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The {{Term|Abstract Syntax (glossary)|abstract syntax}} specifies the model constructs and the rules for constructing the model. In the case of a natural language like English, the constructs may include types of words such as verbs, nouns, adjectives, and prepositions, and the rules specify how these words can be used together to form proper sentences. The abstract syntax for a mathematical model may specify constructs to define mathematical functions, variables, and their relationships. The abstract syntax for a logical model may also specify constructs to define logical entities and their relationships. A well-formed model abides by the rules of construction, just as a well-formed sentence must conform to the grammatical rules of the natural language.
  
The [[Concrete Syntax (glossary)|concrete syntax (glossary)]] specifies the symbols used to express the model constructs. The natural language English can be expressed in text or Morse code. A modeling language may be expressed using graphical symbols and/or text statements. For example, a functional flow model may be expressed using graphical symbols consisting of a combination of graphical nodes and arcs annotated with text; while a simulation modeling language may be expressed using a programming language text syntax such as the C programming language.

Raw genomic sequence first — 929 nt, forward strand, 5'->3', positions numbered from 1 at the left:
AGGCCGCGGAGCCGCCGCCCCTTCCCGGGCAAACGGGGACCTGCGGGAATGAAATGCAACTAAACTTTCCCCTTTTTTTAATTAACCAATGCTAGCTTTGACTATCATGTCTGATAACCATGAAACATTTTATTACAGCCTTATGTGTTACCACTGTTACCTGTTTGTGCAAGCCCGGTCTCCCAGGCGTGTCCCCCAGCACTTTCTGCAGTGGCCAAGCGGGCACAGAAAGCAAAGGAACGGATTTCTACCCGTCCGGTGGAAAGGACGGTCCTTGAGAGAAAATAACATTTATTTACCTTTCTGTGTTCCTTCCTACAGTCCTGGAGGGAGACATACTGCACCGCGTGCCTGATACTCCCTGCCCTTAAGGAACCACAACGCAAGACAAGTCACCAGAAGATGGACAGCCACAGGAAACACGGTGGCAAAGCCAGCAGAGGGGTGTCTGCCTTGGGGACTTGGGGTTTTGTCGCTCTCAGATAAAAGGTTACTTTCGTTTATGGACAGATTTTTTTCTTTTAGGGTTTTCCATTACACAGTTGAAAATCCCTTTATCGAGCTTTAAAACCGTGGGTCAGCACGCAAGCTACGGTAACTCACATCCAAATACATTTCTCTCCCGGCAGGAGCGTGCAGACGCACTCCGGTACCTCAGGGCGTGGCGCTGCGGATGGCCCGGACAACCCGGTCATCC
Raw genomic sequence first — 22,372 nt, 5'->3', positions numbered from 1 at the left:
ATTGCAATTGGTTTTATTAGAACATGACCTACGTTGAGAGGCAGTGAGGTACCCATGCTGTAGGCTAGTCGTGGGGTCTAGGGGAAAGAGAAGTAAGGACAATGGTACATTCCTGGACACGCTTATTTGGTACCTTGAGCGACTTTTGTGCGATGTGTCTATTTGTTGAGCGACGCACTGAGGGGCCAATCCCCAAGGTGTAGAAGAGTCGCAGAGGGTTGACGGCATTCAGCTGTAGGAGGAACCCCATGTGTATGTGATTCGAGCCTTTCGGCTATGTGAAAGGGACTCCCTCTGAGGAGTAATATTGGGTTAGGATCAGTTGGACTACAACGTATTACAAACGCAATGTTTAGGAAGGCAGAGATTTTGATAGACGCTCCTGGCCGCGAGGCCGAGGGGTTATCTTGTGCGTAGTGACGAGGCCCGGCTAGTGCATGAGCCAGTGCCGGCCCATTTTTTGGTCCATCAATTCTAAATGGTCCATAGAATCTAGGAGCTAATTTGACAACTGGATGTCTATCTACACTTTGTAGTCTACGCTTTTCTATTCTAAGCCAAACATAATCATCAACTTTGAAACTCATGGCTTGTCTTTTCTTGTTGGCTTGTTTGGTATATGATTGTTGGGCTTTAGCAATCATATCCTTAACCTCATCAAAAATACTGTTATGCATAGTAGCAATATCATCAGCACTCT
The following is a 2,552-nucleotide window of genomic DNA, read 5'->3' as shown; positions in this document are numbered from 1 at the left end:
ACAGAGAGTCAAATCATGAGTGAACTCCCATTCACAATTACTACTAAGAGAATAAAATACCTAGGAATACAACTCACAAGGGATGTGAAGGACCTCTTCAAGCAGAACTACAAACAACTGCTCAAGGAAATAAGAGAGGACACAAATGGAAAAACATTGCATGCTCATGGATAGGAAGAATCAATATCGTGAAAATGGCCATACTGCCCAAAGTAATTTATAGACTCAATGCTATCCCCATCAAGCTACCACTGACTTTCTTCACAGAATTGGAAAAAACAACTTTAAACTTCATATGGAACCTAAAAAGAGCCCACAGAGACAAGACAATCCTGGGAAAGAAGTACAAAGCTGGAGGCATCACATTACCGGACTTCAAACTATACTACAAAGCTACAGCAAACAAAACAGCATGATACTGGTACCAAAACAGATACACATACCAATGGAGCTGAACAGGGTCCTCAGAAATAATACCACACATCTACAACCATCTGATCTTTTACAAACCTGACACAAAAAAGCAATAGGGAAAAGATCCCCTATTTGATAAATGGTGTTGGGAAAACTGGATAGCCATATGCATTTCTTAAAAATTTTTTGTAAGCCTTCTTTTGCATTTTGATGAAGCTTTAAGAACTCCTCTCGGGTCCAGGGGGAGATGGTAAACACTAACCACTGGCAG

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The {{Term|Concrete Syntax (glossary)|concrete syntax}} specifies the symbols used to express the model constructs. The natural language English can be expressed in text or Morse code. A modeling language may be expressed using graphical symbols and/or text statements. For example, a functional flow model may be expressed using graphical symbols consisting of a combination of graphical {{Term|Node (glossary)|nodes}} and arcs annotated with text, while a {{Term|Simulation (glossary)|simulation}} modeling language may be expressed using a programming language text syntax such as the C programming language.
  
The [[Semantics (glossary)|semantics (glossary)]] of a language define the meaning of the constructs. For example, an English word does not have explicit meaning until the word is defined. Similarly, a construct that is expressed as a symbol, such as a box or arrow on a flow chart, does not have meaning until it is defined. The language must give meaning to the concept of a verb or noun, and must give specific meaning to a specific word that is a verb or noun. The definition can be established by providing a natural language definition, or by mapping the construct to a formalism whose meaning is defined. As an example, a graphical symbol that expresses sin(x) and cos(x) is defined using a well-defined mathematical formalism for the sine and cosine function. If the position of a pendulum is defined in terms of sin(theta) and cos(theta), the meaning of the pendulum position is understood in terms of these formalisms.